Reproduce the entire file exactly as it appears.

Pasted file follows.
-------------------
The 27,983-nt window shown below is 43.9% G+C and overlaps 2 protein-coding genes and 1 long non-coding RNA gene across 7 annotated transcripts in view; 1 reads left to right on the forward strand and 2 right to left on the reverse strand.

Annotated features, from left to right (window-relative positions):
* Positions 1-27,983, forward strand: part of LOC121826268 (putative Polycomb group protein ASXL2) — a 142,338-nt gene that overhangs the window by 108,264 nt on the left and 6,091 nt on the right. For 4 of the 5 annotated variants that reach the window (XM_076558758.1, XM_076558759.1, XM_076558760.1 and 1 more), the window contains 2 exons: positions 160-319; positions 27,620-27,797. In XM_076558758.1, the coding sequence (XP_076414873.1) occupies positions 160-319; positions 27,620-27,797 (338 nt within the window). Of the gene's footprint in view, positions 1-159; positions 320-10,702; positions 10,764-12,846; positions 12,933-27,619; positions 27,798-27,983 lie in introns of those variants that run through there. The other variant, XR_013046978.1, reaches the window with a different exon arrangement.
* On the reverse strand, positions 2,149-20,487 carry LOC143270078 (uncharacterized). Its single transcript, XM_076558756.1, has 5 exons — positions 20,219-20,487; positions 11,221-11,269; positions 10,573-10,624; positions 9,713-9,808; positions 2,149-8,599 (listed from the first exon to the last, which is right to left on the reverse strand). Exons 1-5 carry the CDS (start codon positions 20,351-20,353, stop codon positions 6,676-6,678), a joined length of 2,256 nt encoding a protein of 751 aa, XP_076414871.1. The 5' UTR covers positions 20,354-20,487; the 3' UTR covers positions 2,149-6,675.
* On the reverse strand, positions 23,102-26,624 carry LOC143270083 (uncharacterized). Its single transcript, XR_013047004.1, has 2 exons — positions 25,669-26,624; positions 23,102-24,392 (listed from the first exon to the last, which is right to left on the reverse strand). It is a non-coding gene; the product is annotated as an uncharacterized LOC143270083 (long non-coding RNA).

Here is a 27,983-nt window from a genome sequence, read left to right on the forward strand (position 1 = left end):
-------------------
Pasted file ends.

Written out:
The 27,983-nt window shown below is 43.9% G+C and overlaps 2 protein-coding genes and 1 long non-coding RNA gene across 7 annotated transcripts in view; 1 reads left to right on the forward strand and 2 right to left on the reverse strand.

Annotated features, from left to right (window-relative positions):
* Positions 1-27,983, forward strand: part of LOC121826268 (putative Polycomb group protein ASXL2) — a 142,338-nt gene that overhangs the window by 108,264 nt on the left and 6,091 nt on the right. For 4 of the 5 annotated variants that reach the window (XM_076558758.1, XM_076558759.1, XM_076558760.1 and 1 more), the window contains 2 exons: positions 160-319; positions 27,620-27,797. In XM_076558758.1, the coding sequence (XP_076414873.1) occupies positions 160-319; positions 27,620-27,797 (338 nt within the window). Of the gene's footprint in view, positions 1-159; positions 320-10,702; positions 10,764-12,846; positions 12,933-27,619; positions 27,798-27,983 lie in introns of those variants that run through there. The other variant, XR_013046978.1, reaches the window with a different exon arrangement.
* On the reverse strand, positions 2,149-20,487 carry LOC143270078 (uncharacterized). Its single transcript, XM_076558756.1, has 5 exons — positions 20,219-20,487; positions 11,221-11,269; positions 10,573-10,624; positions 9,713-9,808; positions 2,149-8,599 (listed from the first exon to the last, which is right to left on the reverse strand). Exons 1-5 carry the CDS (start codon positions 20,351-20,353, stop codon positions 6,676-6,678), a joined length of 2,256 nt encoding a protein of 751 aa, XP_076414871.1. The 5' UTR covers positions 20,354-20,487; the 3' UTR covers positions 2,149-6,675.
* On the reverse strand, positions 23,102-26,624 carry LOC143270083 (uncharacterized). Its single transcript, XR_013047004.1, has 2 exons — positions 25,669-26,624; positions 23,102-24,392 (listed from the first exon to the last, which is right to left on the reverse strand). It is a non-coding gene; the product is annotated as an uncharacterized LOC143270083 (long non-coding RNA).

Here is a 27,983-nt window from a genome sequence, read left to right on the forward strand (position 1 = left end):